375782 Coarse-Grained Molecular Dynamics Simulations of Self-Assembly of Ionic and Nonionic Surfactants

Wednesday, November 19, 2014: 5:35 PM
213 (Hilton Atlanta)
Shihu Wang, Fang Yuan and Ronald G. Larson, Chemical Engineering, University of Michigan, Ann Arbor, MI

We apply two CG force fields, i.e. the Martini force field developed by Marrink et al. with a 4:1 mapping of heavy atoms to CG beads, and the SDK model developed by Shinoda et al. with a 3:1 mapping, to the self-assembly of ionic and nonionic surfactants in aqueous solutions. Although the SDK model accurately predicts a water/air interfacial tension (at 293K) to be 74 mN/m while it is ~33 mN/m with the Martini force field, both models result in similar micellar structures for both ionic sodium dodecyl sulfate (SDS) surfactants and nonionic alkyl poly (ethylene glycol) (CnEm) surfactants. The respective micelles have comparable sizes and very similar radial distribution functions calculated with these two CG models. However, the kinetic exchange of surfactants among SDS micelles in the Martini force field is slower than that in the SDK model. The quicker surfactant exchange in the SDK model is traced to the slightly lower energy barrier for a surfactant to escape from the micelle and the longer range electrostatic interactions implemented via the particle mesh Ewald summation. We show that even though both models greatly speed up the simulations compared to the atomistic force fields, it remains difficult to achieve equilibrium for the self-assembly of surfactants with hydrophobic tails longer than 8 or 9 carbons without extensive computational resources. Interestingly, when implicit water replaces the explicit waters in the Martini force field, the gains in the simulation speed allow this problem to be overcome and a reasonable equilibrium micelle size distribution is obtained for SDS. This opens the door for many other studies, such as adsorption and competitive adsorption of surfactants onto hydrophobic surfaces.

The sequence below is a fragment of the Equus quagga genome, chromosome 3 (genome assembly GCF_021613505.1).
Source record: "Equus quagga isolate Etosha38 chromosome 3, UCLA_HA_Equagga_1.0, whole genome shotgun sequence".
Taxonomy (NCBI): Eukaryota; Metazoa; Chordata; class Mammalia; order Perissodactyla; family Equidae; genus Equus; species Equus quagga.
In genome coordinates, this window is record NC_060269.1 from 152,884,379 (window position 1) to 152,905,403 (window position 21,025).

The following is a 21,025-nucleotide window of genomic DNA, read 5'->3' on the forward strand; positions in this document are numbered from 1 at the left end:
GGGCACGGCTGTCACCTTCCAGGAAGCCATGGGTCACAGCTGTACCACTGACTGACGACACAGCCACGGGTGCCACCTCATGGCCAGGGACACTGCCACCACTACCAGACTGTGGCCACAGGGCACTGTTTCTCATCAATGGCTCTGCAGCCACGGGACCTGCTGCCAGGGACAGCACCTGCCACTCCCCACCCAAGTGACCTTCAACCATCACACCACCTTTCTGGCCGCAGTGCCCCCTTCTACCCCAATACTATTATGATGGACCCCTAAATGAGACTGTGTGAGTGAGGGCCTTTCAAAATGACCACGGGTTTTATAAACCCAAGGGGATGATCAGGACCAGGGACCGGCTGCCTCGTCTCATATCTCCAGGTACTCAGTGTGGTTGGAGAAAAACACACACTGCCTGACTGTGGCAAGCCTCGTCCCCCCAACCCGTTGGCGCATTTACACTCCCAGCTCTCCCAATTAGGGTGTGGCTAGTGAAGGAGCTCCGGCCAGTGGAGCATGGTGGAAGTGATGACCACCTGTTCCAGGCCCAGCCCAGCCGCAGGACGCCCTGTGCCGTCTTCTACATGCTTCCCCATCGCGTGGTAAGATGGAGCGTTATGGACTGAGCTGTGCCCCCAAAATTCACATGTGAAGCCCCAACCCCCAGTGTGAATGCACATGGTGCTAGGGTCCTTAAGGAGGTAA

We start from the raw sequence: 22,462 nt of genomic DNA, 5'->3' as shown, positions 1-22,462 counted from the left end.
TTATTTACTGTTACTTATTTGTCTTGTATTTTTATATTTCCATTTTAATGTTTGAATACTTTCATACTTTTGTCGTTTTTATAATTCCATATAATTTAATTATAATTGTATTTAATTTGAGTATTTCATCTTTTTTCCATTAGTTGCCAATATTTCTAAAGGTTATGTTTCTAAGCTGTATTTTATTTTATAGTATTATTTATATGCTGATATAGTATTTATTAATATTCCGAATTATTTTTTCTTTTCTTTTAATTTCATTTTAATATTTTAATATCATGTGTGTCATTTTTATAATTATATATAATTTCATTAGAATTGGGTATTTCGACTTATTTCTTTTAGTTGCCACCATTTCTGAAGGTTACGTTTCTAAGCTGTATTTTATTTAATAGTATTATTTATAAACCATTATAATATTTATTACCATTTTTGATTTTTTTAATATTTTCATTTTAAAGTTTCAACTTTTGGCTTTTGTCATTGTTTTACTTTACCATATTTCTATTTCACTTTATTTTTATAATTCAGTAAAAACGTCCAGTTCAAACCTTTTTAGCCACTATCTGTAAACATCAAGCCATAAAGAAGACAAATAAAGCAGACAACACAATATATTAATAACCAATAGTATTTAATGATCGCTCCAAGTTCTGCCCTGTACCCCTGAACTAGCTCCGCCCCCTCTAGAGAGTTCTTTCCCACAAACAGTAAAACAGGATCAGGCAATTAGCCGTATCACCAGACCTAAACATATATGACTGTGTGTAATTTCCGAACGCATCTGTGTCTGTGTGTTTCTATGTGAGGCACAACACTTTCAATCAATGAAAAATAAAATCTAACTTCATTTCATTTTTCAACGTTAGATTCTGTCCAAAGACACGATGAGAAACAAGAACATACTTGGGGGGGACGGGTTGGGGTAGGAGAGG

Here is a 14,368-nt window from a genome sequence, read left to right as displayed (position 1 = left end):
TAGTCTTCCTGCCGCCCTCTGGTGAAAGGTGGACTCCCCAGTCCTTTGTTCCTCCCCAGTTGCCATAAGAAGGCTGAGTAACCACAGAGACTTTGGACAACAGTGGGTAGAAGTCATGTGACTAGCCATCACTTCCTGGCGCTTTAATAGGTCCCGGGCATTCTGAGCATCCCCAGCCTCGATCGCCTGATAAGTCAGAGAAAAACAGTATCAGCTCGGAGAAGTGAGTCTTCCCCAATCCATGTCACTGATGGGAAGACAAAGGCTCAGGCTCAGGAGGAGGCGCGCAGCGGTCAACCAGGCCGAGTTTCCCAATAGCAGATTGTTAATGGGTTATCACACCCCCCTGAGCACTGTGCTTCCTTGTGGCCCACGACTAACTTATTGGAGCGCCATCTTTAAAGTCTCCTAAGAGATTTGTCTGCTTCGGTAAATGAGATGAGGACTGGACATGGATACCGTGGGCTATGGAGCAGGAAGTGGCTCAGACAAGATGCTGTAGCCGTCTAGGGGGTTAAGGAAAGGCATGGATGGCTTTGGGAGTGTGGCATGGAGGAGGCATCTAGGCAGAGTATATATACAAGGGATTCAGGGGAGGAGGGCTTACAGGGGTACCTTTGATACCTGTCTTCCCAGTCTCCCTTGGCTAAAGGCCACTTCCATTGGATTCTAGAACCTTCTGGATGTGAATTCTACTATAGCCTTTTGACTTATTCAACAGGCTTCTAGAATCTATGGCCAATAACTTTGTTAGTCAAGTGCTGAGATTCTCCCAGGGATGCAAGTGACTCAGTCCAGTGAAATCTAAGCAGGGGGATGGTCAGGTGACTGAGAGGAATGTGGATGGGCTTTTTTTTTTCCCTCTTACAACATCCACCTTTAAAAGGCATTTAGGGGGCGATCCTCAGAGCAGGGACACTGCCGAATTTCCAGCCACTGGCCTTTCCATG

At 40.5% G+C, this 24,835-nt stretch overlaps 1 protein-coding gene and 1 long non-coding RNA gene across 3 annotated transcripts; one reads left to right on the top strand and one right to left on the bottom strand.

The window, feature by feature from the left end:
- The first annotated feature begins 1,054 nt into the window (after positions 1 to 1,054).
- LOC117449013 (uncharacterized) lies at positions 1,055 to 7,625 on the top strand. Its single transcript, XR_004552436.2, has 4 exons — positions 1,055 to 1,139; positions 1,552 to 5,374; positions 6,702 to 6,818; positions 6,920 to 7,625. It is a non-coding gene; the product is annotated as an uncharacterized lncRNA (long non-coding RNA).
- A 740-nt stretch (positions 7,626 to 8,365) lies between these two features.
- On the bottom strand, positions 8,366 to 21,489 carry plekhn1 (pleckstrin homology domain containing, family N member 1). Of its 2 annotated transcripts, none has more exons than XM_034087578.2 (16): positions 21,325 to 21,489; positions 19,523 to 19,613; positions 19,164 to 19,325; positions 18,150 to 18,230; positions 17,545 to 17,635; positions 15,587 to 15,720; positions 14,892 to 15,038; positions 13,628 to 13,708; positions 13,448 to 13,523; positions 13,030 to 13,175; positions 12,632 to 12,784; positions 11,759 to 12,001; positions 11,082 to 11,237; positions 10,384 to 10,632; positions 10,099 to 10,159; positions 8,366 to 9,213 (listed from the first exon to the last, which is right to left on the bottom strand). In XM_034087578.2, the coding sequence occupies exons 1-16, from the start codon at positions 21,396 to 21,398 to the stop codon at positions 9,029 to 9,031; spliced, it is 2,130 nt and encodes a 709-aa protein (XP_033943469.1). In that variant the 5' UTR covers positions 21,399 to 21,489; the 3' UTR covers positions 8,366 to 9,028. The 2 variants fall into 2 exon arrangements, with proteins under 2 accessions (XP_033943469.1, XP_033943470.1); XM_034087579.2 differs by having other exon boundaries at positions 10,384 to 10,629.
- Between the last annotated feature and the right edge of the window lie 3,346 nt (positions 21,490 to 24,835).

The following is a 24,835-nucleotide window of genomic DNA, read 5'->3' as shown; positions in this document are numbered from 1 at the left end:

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See more of this Session: Self-Assembly in Solution
See more of this Group/Topical: Engineering Sciences and Fundamentals